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"Hello," he said, in a somewhat tired but friendly way. When Ringo turned toward me, I realized that he was completely blind. One eye was enclosed in the milky layers of a cataract. The other was covered by an eye patch. He reminded me of some creature from Middle Earth, a wise soothsayer who has lost his vision yet still can see all. His face was mottled with whiskers. His hands were adorned with clunky turquoise and gold rings.
He started talking to me as if we had been conversing earlier and had somehow gotten cut off. Now that I was "back," he jumped right in where he had left off.
98 Turk St.
San Francisco, CA 94102-2808
Region: Hayes Valley/ Tenderloin
"They messed up this eye, so I have to go back and see what's going to happen on Thursday," he said. "You think the doctors are going to help you, but you can't trust any of them." He said that he had had surgery on his remaining good eye, the one with the patch, but that something had gone thoroughly wrong. Ringo was waiting to find out whether he would ever see again.
"See that metal phone box?" he asked, pointing out the window to the right. "That's where they buy the crack. And over there," he gestured to the left, "is where the cops sit and watch." My instincts were right. Even though he couldn't physically see, Ringo knew every square inch of this corner. He stands and drinks at this window and can replay everything in his mind's eye.
He lives in a nearby SRO hotel and has a friend walk him down to the 21 Club every day. If he's lucky, he can get someone to walk him home in time for Jeopardy! every evening. I realized that Jeopardy! is a show you don't need to actually see to appreciate. (Though Ringo says he "watches" Wheel of Fortune after that, which is surely frustrating to follow for a blind person.) If he isn't lucky at the end of the day, he has to order a cab. Even though he lives only a few blocks away, sometimes the cabbies drive extra blocks to jack up the fare. He is living on an extremely fixed income — $900 a month in pension and veterans' benefits.
I asked Ringo why he doesn't just stay home and drink. He can't see, and he doesn't like to interact with the other bar patrons, so what's the point?
"I don't want to just sit at home," he said, without explaining. There is something about being surrounded by people, even if he seemingly rejects their company, that he needs. It's Maslow's theory of companionship, which says that people need to feel as though they belong somewhere in order to stave off loneliness.
I asked him about his nickname. "I used to wear horseshoe nails wrapped around my fingers," he said. "People started to call me 'Rings' ... then one day a guy said, 'Where'd Rings go?' and that turned into Ringo."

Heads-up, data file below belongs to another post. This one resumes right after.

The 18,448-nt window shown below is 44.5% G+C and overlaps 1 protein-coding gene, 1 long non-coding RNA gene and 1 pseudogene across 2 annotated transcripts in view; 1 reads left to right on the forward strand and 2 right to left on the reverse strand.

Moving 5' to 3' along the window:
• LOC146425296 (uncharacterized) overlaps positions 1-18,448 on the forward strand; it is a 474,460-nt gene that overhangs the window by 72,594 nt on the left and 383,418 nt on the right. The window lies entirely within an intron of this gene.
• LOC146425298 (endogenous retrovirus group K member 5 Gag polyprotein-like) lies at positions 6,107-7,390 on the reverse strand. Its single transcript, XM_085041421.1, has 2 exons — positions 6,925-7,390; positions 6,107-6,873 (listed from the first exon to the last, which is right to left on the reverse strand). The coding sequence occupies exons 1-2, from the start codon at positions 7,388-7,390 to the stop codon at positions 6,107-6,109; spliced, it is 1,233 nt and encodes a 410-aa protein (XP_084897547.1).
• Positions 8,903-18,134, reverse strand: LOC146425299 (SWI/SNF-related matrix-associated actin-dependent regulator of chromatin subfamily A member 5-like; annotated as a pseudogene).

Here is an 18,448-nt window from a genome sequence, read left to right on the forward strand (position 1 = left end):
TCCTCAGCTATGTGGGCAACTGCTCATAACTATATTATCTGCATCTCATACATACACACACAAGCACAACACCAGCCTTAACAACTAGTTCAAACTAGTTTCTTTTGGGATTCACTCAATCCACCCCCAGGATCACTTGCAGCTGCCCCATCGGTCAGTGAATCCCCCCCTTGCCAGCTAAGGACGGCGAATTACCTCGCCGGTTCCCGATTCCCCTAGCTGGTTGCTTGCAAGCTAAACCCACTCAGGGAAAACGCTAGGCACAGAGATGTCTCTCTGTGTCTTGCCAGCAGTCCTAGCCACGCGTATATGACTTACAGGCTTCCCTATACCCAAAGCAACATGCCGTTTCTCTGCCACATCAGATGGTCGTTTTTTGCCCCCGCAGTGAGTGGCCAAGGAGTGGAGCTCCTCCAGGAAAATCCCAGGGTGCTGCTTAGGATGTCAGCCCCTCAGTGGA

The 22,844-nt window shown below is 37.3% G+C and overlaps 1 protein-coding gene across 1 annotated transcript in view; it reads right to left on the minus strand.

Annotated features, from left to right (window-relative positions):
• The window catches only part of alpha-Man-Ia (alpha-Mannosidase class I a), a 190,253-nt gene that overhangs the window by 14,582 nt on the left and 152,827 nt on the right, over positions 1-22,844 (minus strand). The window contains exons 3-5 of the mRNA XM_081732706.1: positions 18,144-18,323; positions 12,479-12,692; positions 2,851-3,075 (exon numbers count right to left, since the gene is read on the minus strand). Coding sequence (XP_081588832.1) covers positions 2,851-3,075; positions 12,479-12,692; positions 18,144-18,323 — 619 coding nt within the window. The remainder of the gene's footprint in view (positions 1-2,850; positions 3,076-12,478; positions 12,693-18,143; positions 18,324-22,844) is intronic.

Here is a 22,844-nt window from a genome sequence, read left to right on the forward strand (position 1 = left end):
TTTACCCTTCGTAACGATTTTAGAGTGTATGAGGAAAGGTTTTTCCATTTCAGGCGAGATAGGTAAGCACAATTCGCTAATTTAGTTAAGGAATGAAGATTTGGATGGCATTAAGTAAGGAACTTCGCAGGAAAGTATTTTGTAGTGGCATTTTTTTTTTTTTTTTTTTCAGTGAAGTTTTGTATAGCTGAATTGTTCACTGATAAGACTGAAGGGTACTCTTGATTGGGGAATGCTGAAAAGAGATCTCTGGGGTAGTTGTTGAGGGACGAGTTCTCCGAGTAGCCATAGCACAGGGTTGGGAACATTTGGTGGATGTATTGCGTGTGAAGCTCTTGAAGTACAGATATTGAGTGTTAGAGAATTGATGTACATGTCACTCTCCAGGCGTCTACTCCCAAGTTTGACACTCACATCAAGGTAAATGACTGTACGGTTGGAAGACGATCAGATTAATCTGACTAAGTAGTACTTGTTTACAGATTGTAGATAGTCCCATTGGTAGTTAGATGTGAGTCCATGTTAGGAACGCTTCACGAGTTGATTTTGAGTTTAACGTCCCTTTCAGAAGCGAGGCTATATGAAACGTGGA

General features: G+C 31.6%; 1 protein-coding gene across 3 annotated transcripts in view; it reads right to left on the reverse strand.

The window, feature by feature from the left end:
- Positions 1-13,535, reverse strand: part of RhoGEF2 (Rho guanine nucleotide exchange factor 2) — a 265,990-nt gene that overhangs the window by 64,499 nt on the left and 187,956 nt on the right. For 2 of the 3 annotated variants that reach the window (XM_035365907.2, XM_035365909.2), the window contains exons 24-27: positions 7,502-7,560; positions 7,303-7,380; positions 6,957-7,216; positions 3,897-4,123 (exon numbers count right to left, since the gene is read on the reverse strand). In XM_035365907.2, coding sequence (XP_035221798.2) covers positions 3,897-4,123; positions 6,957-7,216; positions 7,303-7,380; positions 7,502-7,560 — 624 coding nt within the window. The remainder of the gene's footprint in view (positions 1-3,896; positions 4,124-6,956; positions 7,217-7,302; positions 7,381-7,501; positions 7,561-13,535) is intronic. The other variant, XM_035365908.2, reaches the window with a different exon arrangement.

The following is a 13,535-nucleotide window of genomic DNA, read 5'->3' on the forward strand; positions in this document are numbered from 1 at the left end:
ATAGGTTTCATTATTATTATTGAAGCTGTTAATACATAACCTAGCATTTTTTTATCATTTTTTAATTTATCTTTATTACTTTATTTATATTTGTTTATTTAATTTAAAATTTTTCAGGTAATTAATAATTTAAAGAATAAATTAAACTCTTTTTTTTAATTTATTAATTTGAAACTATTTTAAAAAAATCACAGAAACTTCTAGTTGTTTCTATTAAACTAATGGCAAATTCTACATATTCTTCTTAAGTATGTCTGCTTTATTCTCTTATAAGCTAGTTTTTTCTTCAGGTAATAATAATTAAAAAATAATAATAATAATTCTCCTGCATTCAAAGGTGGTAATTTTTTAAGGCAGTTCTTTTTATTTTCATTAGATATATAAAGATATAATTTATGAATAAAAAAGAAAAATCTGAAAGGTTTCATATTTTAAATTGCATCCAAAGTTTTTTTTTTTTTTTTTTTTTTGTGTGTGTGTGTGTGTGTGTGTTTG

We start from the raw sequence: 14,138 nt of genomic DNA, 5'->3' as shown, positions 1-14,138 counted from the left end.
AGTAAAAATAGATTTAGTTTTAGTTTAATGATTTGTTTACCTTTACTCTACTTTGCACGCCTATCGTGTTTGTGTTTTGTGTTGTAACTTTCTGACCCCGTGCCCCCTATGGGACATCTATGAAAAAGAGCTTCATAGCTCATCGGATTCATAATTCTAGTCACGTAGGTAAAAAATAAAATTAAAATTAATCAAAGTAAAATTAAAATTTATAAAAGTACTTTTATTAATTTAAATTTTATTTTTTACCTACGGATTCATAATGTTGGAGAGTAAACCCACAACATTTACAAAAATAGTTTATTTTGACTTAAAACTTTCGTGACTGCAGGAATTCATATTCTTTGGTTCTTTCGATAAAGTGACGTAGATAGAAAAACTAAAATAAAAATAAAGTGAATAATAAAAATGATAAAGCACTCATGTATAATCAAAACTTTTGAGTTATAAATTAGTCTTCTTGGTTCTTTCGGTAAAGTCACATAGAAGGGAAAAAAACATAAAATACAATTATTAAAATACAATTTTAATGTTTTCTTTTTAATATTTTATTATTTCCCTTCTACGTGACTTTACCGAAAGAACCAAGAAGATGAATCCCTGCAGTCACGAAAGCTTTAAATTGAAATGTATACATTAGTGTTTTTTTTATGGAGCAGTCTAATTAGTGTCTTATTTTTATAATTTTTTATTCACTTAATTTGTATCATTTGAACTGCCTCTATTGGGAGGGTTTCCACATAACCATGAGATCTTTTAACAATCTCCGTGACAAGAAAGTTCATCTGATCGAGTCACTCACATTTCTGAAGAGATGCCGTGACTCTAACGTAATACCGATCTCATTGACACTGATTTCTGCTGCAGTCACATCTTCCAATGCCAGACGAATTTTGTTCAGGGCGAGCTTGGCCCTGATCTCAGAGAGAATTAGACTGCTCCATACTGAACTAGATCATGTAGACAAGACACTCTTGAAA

Ringo told me his life story in the first 10 minutes of our meeting. He says he fathered five children, but that his wife and three daughters were killed in a car crash in the 1950s. "My sons blamed me for it," he said, not going into it further: "They hated me. A lot of people don't like me." They were killed in Vietnam.
Ringo claimed to be a veteran of three wars himself: WWII, Korea, and Vietnam. "I was in the 82nd Airborne when we flew into North Africa," he said. He also said he was a retired sheriff from Fairfield. The other patrons warned me not to "buy his bullshit."
Like most of the patrons of the 21 Club, Ringo comes here because all of the other bars they used to go to have closed. They refer to this golden era as when the Tenderloin was a "nice" place, full of — I guess — families, stickball, and jolly grocers named Sam. Most people went to a bar called Grady's, but after that closed, everyone headed to the 21.
I asked Ringo why he didn't hang out across the way at Aunt Charlie's, where the music is more his speed (oldies) and the vibe is more mellow. "Too many faggots," he responded. "Not that I care. I like the gays. It's just that I don't want to hear it from all the other guys."
Herein lies the hierarchy of the Tenderloin: You can be down and out, but you can't be a down-and-out homosexual. He had the same attitude about "the blacks."
"I have some good black friends," he said (right after he referred to them as "jigaboos," of course). "But not like the trash that comes in here."
Ringo is the sort of guy who will just stop talking when he wants you to get out of his space. When this happened, I would say goodbye and promise to come back. "All right, Kate," he would say. "Katy, bar the door!" he would add. Or he would sing, "K-k-k-katy, beautiful Katy ..." from the old song. His moods varied. Some days he was plucky and sociable, other days dark and brooding. On my second visit, I asked him to remind me where he lived again. He told me the name of the hotel, adding with some growly contempt, "It's not that hard to remember."
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